Security

YunoHost has been developed to provide the best security without too much complication. Every protocol used in YunoHost are encrypted, only password's hash are stored and by default each user is able to access to his personal directory only.

Two things remain important to note:

If you need some advices, do not hesitate to ask us.

To talk about security flaws, contact the YunoHost security team.


Improve security

If your YunoHost server is used in a critical production environment, or if you want to improve its safety, you may want to follow those good practices.

Attention: Following those instructions requires advanced knowledges in system administration.

SSH authentication via key

By default, the SSH authentication uses the administration password. Deactivation this kind of authentication and replacing it by a key mechanism is advised.

On your client:

ssh-keygen
ssh-copy-id -i ~/.ssh/id_rsa.pub <your_yunohost_server>

Type your admnistration password and your key will be copied on your server.

On your server, edit the SSH configuration file, in order to deactivate the password authentication.

nano /etc/ssh/sshd_config

# Modify or add the following line
PasswordAuthentication no

Save and restart SSH daemon.


Modify SSH port

To prevent SSH connection attempts by robots that scan the Internet for any attempt SSH connections with any server accessible, you can change the SSH port.

On your server, edit the ssh configuration file, in order to modify SSH port.

nano /etc/ssh/sshd_config

# Search line "Port" and remplace port number (by default 22) by another not used number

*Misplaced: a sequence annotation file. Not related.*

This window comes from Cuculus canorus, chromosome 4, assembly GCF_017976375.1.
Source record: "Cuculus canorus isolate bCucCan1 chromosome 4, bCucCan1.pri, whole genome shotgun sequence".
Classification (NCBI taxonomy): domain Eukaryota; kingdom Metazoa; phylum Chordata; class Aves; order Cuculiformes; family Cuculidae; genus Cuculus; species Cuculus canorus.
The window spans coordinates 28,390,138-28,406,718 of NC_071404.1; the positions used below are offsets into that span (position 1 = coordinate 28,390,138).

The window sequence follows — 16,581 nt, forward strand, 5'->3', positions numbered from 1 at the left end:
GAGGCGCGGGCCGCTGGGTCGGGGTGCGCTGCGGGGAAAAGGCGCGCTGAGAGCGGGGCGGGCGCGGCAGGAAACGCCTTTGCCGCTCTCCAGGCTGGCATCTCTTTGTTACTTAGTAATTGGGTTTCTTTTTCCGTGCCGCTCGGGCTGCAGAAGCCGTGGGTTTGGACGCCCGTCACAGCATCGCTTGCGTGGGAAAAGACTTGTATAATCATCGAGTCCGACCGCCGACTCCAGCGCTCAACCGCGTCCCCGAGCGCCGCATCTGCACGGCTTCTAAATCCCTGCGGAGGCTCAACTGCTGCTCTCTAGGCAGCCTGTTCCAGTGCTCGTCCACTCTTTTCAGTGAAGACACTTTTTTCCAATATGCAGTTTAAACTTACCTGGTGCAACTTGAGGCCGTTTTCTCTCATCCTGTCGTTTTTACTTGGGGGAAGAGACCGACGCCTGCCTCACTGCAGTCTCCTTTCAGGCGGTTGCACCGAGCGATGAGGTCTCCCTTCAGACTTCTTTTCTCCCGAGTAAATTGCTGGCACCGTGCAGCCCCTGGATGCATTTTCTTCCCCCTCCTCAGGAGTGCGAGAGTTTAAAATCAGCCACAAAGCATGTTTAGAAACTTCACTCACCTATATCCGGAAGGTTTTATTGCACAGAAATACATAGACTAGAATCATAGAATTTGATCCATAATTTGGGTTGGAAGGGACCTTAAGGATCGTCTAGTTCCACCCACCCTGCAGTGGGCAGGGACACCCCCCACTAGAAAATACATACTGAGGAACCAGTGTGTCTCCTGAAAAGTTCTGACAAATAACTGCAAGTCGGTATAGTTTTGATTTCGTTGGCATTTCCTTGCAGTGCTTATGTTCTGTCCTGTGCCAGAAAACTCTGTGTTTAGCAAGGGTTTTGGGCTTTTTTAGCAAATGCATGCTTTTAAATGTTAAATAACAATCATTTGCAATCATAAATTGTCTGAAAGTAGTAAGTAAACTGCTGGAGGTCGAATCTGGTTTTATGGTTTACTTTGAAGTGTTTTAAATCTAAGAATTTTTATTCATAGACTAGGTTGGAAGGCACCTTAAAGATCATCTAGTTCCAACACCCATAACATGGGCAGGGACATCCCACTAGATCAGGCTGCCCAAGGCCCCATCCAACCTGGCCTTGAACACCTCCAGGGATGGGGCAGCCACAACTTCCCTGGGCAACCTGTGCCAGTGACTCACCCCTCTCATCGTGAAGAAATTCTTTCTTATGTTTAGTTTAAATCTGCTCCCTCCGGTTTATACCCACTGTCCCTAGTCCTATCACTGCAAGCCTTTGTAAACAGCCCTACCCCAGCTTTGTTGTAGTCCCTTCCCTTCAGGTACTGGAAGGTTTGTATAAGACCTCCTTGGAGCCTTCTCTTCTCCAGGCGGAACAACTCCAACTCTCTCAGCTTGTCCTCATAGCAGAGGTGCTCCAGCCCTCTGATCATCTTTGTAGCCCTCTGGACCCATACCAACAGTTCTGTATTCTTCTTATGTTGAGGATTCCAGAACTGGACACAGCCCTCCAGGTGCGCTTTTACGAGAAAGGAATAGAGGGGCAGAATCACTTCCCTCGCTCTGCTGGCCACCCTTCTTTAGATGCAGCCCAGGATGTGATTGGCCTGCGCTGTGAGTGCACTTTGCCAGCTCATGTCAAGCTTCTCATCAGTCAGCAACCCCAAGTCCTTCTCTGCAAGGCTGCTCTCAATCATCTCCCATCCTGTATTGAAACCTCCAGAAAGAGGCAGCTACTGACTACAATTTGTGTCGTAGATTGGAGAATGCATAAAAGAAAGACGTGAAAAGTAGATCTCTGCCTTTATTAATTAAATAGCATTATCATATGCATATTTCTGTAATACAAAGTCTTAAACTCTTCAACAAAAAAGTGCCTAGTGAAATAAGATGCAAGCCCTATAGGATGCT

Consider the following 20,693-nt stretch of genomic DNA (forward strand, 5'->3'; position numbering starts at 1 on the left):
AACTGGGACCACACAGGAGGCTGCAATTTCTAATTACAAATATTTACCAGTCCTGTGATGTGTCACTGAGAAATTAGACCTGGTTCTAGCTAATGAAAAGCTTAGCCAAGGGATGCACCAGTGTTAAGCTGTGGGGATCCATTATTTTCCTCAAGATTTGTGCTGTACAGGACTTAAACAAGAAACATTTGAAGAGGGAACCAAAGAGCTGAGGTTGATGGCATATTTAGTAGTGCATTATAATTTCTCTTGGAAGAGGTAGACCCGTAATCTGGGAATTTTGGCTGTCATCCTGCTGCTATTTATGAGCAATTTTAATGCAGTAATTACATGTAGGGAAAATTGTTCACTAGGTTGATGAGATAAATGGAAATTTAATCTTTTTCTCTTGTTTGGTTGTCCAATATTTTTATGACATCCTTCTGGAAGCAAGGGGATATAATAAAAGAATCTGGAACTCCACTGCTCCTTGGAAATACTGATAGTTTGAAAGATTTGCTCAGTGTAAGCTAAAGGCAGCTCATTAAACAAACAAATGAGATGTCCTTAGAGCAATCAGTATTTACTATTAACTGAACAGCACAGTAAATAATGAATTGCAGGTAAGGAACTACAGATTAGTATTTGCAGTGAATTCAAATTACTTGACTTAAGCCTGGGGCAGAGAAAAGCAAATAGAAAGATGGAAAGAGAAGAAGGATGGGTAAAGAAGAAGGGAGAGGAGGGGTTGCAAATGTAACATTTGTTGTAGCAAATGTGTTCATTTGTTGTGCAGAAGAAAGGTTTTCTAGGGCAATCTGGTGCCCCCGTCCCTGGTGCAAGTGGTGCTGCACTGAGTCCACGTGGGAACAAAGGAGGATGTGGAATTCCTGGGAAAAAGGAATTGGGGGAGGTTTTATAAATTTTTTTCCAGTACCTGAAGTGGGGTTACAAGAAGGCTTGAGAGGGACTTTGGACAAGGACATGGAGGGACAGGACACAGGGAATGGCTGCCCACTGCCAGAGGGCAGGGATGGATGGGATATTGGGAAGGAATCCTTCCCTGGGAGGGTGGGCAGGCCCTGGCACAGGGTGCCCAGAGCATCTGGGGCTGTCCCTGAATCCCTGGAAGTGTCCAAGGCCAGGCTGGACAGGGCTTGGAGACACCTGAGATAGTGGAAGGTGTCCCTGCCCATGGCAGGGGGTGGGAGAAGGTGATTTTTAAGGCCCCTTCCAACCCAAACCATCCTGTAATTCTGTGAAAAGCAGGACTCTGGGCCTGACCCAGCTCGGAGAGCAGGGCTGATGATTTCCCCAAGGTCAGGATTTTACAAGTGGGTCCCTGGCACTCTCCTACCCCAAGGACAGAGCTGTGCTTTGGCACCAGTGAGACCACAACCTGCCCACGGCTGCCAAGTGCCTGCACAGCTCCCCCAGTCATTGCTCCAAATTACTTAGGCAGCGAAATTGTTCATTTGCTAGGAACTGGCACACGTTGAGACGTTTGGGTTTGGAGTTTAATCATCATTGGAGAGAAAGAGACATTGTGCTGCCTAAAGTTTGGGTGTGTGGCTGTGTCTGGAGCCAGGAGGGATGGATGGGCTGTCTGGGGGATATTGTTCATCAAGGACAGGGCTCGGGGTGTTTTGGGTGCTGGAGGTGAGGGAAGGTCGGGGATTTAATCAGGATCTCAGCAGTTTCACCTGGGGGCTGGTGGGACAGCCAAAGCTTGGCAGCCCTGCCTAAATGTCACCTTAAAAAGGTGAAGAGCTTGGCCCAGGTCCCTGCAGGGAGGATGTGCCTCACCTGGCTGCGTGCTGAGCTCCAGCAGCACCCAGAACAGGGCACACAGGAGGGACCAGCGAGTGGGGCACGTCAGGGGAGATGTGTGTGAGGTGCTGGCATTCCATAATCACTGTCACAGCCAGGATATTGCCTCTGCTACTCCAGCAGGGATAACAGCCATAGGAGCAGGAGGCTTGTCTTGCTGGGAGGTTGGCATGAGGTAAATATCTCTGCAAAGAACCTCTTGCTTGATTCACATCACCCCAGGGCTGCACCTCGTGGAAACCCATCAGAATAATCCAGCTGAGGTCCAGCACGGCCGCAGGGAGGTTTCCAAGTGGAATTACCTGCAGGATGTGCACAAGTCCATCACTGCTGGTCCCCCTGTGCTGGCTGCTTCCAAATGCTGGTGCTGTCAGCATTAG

Port 22 # to replace by 9777 for example

Save and restart SSH daemon.

Then restart the iptables firewall and close the old port in iptables.

yunohost firewall reload
yunohost firewall disallow <your_old_ssh_port_number> # port by default 22
yunohost firewall disallow --ipv6 TCP <your_new_ssh_port_number> # for ipv6

**For the next SSH connections ** you need to add the -p option followed by the SSH port number.

Sample:

ssh -p <new_ssh_port_number> admin@<your_yunohost_server>

Change the user authorized to connect via SSH

To avoid multiple forcing the admin login attempts by robots, it can possibly change the authorized user to connect.

In the case of a key authentication, brute force has no chance of succeeding. This step is not really useful in this case

On your server, add a user

sudo adduser user_name

Choose a strong password, since it is the user who will be responsible to obtain root privileges. Add the user to sudo group so just to allow him to perform maintenance tasks that require root privileges.

sudo adduser user_namesudo

Now, change the SSH configuration to allow the new user to connect. On your server, edit the SSH configuration file

sudo nano /etc/ssh/sshd_config

# Look for the section "Authentication" and add at the end of it:
AllowUsers user_name

Only users listed in the AllowUsers directive will then be allowed to connect via SSH, which excludes the admin user.

Save and restart SSH daemon.


Disable YunoHost API

YunoHost administration is accessible through an HTTP API, served on the 6787 port by default. It can be used to administrate a lot of things on your server, thus to break many things between malicious hands. The best thing to do, if you know how to use the command-line interface, is to deactivate the yunohost-api service.

sudo service yunohost-api stop

YunoHost penetration test

Some pentests have been done on a YunoHost 2.4 instance (french):